Maggots to be used to remove the dead tissue in diabetes patients

Diabetes commonly causes foot ulcers. Apart from surgical intervention, doctors are trying maggot therapy

Published: 19th September 2016 03:47 AM  |   Last Updated: 19th September 2016 03:51 AM   |  A+A-

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BENGALURU: Around 6.2 crore Indians are affected by diabetes currently. When the blood sugar level is more than 200mg per decilitre consistently for five years, a peripheral neuropathy (weakness, numbness and pain from nerve damage, usually in the hands and feet) is a possibility. Diabetic foot ulcers are common in such patients.

While surgical debridement (cleaning dead tissue in a wound) is done commonly, lesser known maggot therapy is an option. Maggot therapy is a type of biotherapy that involves applying live, disinfected maggots on soft tissue wounds. The larvae eat necrotic/dead tissue in the wound and disinfect it. The thought of creepy crawlies in your limb may be unacceptable but it has shown successful results. Charaka Samhita, an ancient Sanskrit text that is one of the foundational texts for Ayurveda in India, mentions maggot therapy.

In the US, the Food and Drug Administration (FDA) has approved the use of maggots as medical device. Dr BR Srinivas, a diabetologist who runs City Healthcare Hospital in Kolar, has been treating diabetics for more than a decade now. “One cannot believe the kind of diabetic foot ulcers you get to see in rural areas. They are unaware of the necrotic/dead tissue. Since there is no sensation they step on foreign objects and are not aware of it. Once I found three stapler pins embedded in a patient’s foot,” he said.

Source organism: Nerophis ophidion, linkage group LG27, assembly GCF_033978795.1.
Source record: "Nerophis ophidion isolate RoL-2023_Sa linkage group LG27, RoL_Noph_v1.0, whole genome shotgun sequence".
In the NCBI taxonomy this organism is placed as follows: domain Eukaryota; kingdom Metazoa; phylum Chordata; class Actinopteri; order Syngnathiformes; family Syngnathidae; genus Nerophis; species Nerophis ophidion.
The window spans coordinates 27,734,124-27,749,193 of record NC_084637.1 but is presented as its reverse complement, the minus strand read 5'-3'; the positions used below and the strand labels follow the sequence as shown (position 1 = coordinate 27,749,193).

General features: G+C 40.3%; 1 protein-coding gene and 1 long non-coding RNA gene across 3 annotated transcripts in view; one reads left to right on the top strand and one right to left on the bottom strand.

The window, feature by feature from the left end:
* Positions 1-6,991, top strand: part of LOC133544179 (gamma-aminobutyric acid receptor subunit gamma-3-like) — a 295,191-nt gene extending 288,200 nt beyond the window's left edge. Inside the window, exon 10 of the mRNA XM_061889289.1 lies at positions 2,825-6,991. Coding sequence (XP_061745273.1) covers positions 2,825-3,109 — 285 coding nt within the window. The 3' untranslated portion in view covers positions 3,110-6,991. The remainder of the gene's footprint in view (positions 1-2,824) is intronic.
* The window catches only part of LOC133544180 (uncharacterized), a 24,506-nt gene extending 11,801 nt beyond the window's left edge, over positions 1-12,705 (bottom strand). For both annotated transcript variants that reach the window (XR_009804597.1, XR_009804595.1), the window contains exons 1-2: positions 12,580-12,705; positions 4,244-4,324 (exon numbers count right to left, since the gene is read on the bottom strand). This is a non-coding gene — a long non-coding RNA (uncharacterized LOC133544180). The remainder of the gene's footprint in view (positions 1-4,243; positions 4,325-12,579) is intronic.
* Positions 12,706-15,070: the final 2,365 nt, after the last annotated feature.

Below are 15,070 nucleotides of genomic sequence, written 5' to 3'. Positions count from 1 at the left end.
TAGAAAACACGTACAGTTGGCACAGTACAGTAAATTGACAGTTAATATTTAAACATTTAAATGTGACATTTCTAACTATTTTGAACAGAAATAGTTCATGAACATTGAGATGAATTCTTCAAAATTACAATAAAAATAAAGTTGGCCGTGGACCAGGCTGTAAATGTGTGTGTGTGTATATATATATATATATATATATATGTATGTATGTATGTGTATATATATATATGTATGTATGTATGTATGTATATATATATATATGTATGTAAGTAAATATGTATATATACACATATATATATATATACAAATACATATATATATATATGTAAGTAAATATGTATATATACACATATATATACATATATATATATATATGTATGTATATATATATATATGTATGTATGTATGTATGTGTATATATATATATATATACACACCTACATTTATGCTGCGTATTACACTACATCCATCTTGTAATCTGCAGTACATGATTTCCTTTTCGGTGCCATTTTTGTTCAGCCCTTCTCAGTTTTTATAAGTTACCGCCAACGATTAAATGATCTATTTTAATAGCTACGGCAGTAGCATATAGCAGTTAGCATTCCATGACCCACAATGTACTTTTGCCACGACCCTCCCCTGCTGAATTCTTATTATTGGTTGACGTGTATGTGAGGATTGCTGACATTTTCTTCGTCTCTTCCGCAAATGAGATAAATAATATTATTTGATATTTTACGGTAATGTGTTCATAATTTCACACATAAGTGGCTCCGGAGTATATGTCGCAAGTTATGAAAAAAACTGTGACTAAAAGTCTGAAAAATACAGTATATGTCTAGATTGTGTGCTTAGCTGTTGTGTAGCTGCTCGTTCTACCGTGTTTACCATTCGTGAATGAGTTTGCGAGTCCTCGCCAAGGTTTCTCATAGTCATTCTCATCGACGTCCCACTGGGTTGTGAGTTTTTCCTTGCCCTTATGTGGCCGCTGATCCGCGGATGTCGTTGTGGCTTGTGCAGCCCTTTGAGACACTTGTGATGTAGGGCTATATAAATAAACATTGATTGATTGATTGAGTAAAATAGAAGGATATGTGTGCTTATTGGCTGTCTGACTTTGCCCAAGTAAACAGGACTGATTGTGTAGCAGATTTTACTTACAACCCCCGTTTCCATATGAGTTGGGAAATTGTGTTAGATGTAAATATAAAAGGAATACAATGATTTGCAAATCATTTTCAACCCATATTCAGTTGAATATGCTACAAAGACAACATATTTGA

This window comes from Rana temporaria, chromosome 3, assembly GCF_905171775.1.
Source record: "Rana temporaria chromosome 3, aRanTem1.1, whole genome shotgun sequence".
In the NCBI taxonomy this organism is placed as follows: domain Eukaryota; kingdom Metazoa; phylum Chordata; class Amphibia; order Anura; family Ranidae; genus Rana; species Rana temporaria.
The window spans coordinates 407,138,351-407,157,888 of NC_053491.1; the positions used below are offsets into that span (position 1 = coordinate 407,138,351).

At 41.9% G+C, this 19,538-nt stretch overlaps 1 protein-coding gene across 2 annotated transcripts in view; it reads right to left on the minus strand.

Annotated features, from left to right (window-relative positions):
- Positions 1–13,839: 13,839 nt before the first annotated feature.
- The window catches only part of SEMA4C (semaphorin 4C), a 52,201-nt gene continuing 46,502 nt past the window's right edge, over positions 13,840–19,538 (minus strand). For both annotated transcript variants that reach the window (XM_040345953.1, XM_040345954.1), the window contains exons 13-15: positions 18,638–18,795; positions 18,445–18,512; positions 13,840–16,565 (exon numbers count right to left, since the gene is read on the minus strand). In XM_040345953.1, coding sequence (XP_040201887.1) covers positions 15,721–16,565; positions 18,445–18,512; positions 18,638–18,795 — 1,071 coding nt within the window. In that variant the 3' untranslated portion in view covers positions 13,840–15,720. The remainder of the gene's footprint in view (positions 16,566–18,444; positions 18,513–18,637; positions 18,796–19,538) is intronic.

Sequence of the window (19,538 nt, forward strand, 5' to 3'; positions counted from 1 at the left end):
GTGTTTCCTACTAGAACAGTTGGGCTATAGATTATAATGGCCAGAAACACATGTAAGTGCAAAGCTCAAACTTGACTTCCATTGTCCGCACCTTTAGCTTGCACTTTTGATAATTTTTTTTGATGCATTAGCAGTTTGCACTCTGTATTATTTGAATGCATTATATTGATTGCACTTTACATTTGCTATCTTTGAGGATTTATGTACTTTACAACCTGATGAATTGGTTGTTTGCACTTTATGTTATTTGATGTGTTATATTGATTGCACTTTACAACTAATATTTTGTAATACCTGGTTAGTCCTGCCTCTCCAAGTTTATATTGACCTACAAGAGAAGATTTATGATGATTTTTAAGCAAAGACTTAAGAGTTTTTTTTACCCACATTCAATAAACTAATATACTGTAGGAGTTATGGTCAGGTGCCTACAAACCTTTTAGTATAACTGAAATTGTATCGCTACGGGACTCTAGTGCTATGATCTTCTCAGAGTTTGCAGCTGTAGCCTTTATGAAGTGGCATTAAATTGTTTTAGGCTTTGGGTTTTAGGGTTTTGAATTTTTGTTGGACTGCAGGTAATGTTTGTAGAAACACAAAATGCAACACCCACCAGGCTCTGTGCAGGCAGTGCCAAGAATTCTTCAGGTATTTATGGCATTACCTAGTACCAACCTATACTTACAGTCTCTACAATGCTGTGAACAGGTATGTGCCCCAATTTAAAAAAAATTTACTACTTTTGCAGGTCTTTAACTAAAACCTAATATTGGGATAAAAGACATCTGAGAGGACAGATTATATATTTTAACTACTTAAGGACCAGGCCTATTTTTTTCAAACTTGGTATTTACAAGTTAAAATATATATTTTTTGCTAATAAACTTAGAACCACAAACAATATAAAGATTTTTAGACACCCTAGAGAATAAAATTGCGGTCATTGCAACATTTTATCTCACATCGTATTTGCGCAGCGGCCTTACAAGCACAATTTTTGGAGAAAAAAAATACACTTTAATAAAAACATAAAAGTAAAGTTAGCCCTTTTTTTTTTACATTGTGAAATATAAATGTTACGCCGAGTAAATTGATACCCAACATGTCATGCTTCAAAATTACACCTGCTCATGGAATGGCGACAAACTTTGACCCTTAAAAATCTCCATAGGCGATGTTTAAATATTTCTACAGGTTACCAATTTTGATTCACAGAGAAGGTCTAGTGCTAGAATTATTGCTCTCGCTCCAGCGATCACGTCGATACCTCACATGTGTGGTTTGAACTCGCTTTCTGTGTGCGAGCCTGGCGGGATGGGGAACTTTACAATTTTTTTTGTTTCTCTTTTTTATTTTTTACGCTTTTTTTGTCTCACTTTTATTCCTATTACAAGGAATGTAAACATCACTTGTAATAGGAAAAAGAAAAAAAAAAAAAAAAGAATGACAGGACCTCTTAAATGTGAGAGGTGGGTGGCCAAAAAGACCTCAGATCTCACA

Appalled by the number of patients coming with diabetic foot ulcers where the amount of dead tissue to be removed was a lot and non-healing, he turned to Charaka Samhita for a solution and treated five patients with favourable results. Now he has written to the director of AYUSH in Karnataka requesting him to use the therapy in AYUSH hospitals in the state.

AYUSH director Raj Kishore Singh said that a protocol had to be developed before using it. He has also written to the Drug Controller General of India to recognise maggots as a medical device.

Dr Sanjay Reddy, consultant diabetologist, Fortis hospital, Cunningham Road, said, “It is rare in Indian hospitals because we are not sure where ulcer grade maggots are available. I do not have first-hand experience of working with it but even a physician can administer it. In UK, there are medical-grade maggots that are approved and are used commercially. It’s been there for ages. It costs 20-30 pounds in the UK. It’s legal, it’s available all across the world.”

On the aspect of legality, Indian laws are silent on maggot therapy. “If one is using a new form of therapy, they should take the local ethics committee permission giving evidence for the procedure and then go ahead. But maggots therapy are not patented or anything, and neither is it a new drug or device or biological substance or biotechnology,” Reddy added.

Dr R Balaji, HOD, Plastic Surgery, Kempegowda Institute of Medical Sciences, has been treating diabetic foot for the past 25 years. “I’d rather use surgical debridement than maggots because the latter is time consuming. Also, culture maggots are available only in Mumbai,” he said.

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